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April 9, 2014

Jonathan Tobin: Why Did Kerry Lie About Israeli Blame?

Samuel G. Freedman: A resolution 70 years later for a father's unsettling legacy of ashes from Dachau

Jessica Ivins: A resolution 70 years later for a father's unsettling legacy of ashes from Dachau

Kim Giles: Asking for help is not weakness

Kathy Kristof and Barbara Hoch Marcus: 7 Great Growth Israeli Stocks

Matthew Mientka: How Beans, Peas, And Chickpeas Cleanse Bad Cholesterol and Lowers Risk of Heart Disease

Sabrina Bachai: 5 At-Home Treatments For Headaches

The Kosher Gourmet by Daniel Neman Have yourself a matzo ball: The secrets bubby never told you and recipes she could have never imagined

April 8, 2014

Lori Nawyn: At Your Wit's End and Back: Finding Peace

Susan B. Garland and Rachel L. Sheedy: Strategies Married Couples Can Use to Boost Benefits

David Muhlbaum: Smart Tax Deductions Non-Itemizers Can Claim

Jill Weisenberger, M.S., R.D.N., C.D.E : Before You Lose Your Mental Edge

Dana Dovey: Coffee Drinkers Rejoice! Your Cup Of Joe Can Prevent Death From Liver Disease

Chris Weller: Electric 'Thinking Cap' Puts Your Brain Power Into High Gear

The Kosher Gourmet by Marlene Parrish A gift of hazelnuts keeps giving --- for a variety of nutty recipes: Entree, side, soup, dessert

April 4, 2014

Rabbi David Gutterman: The Word for Nothing Means Everything

Charles Krauthammer: Kerry's folly, Chapter 3

Amy Peterson: A life of love: How to build lasting relationships with your children

John Ericson: Older Women: Save Your Heart, Prevent Stroke Don't Drink Diet

John Ericson: Why 50 million Americans will still have spring allergies after taking meds

Cameron Huddleston: Best and Worst Buys of April 2014

Stacy Rapacon: Great Mutual Funds for Young Investors

Sarah Boesveld: Teacher keeps promise to mail thousands of former students letters written by their past selves

The Kosher Gourmet by Sharon Thompson Anyone can make a salad, you say. But can they make a great salad? (SECRETS, TESTED TECHNIQUES + 4 RECIPES, INCLUDING DRESSINGS)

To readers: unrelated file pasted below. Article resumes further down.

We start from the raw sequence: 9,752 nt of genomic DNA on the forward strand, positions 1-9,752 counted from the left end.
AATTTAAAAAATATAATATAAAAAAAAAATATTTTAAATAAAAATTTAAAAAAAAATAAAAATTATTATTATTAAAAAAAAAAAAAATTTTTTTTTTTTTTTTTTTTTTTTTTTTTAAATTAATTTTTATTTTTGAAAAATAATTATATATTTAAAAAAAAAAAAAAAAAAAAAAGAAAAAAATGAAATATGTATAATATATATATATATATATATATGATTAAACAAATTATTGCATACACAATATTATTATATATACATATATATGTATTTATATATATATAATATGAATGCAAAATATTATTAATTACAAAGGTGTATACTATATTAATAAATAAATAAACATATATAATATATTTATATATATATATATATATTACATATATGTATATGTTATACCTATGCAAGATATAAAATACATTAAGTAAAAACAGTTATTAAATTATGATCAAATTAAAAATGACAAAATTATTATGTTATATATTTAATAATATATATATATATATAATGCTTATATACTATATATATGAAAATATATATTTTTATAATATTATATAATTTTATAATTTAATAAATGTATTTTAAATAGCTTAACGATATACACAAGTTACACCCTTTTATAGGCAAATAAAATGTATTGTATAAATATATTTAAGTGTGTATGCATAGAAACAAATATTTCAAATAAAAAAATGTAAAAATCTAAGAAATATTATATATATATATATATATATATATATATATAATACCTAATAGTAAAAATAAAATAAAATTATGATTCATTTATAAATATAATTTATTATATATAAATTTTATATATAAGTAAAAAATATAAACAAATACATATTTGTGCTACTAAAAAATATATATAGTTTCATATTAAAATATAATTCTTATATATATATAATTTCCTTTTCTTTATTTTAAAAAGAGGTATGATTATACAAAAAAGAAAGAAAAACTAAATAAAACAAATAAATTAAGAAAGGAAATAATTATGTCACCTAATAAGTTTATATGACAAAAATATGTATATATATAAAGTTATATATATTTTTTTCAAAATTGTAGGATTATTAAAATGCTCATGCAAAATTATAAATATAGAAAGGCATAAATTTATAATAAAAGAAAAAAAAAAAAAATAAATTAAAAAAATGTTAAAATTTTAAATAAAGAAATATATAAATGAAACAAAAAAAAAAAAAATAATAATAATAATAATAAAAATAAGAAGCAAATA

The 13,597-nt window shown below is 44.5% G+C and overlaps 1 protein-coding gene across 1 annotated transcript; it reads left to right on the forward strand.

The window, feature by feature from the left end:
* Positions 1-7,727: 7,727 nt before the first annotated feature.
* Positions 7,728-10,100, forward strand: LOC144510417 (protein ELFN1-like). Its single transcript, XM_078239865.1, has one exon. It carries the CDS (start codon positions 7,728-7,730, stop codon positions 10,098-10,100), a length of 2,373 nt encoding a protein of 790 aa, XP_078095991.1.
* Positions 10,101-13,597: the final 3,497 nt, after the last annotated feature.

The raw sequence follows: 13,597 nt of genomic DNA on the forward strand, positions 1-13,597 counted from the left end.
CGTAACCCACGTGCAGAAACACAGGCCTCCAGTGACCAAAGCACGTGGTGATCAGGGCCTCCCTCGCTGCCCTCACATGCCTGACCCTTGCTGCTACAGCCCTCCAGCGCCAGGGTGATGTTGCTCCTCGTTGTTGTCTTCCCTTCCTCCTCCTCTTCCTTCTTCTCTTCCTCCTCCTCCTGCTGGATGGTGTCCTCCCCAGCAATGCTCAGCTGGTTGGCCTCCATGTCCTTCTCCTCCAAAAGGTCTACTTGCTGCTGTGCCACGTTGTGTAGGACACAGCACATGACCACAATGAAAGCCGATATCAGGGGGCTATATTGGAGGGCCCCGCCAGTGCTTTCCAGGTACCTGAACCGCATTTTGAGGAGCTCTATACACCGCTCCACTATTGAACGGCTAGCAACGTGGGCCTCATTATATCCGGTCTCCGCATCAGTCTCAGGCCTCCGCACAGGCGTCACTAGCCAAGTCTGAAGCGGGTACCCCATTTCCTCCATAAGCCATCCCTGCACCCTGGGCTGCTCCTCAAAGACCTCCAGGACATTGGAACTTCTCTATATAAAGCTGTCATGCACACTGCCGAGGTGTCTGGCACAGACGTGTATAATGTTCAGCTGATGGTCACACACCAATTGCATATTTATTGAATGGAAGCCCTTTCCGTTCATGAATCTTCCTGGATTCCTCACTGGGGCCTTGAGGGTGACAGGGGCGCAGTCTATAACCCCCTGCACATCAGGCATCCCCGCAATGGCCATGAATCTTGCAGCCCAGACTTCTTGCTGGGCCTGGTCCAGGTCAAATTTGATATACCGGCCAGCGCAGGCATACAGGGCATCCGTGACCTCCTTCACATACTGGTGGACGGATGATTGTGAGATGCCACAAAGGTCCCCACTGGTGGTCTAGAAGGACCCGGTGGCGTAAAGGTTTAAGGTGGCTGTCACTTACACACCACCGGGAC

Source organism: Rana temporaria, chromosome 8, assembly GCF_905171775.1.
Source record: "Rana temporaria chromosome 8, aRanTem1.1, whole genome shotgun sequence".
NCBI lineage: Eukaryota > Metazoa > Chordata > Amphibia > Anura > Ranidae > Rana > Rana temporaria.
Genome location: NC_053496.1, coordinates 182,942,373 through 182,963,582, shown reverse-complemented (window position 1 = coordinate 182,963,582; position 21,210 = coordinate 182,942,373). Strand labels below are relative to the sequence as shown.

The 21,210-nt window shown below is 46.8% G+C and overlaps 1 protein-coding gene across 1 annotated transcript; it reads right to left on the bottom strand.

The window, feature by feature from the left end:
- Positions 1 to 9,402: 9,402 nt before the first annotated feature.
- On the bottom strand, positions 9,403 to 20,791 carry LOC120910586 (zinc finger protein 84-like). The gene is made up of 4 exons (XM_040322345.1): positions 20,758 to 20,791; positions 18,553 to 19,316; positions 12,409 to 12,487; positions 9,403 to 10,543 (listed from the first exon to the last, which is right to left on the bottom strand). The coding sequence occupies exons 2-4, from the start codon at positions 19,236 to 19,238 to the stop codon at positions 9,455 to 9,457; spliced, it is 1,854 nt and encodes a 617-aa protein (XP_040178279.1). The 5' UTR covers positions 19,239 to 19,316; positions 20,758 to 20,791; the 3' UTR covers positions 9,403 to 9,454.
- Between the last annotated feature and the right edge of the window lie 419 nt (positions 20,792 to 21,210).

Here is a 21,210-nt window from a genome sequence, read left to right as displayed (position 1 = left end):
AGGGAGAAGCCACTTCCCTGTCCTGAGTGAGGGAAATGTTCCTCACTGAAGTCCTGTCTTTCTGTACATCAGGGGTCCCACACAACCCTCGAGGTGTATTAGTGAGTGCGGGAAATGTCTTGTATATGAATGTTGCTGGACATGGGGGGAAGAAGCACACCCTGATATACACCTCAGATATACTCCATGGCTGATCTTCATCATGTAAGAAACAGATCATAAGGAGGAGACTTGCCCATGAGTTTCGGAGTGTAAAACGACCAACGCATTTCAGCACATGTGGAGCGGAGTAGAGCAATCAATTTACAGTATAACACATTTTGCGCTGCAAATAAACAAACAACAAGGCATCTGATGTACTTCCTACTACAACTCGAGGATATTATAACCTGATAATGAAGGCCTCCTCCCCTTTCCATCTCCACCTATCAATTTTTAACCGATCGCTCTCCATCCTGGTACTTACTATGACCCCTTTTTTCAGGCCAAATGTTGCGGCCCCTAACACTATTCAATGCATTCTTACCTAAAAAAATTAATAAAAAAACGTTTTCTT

April 2, 2014

Paul Greenberg: Death and joy in the spring

Dan Barry: Should South Carolina Jews be forced to maintain this chimney built by Germans serving the Nazis?

Mayra Bitsko: Save me! An alien took over my child's personality

Frank Clayton: Get happy: 20 scientifically proven happiness activities

Susan Scutti: It's Genetic! Obesity and the 'Carb Breakdown' Gene

Lecia Bushak: Why Hand Sanitizer May Actually Harm Your Health

Stacy Rapacon: Great Funds You Can Own for $500 or Less

Cameron Huddleston: 7 Ways to Save on Home Decor

The Kosher Gourmet by Steve Petusevsky Exploring ingredients as edible-stuffed containers (TWO RECIPES + TIPS & TECHINQUES)

Jewish World Review

Rise and shine: The best breakfast foods for weight loss

By Brierley Wright, M.S., R.D.




Try one--or a few--of these 5 breakfast foods that help you lose weight


JewishWorldReview.com | I've always been a breakfast eater. It gives me a much-needed energy boost--along with a cup of coffee, of course--and it helps me from being so famished at lunch that I end up overeating.

But eating a morning meal is also a healthy habit if you're watching your weight. Here's why: Research shows that regular breakfast eaters tend to be leaner and dieters are more successful at losing weight--and keeping it off--when they eat breakfast.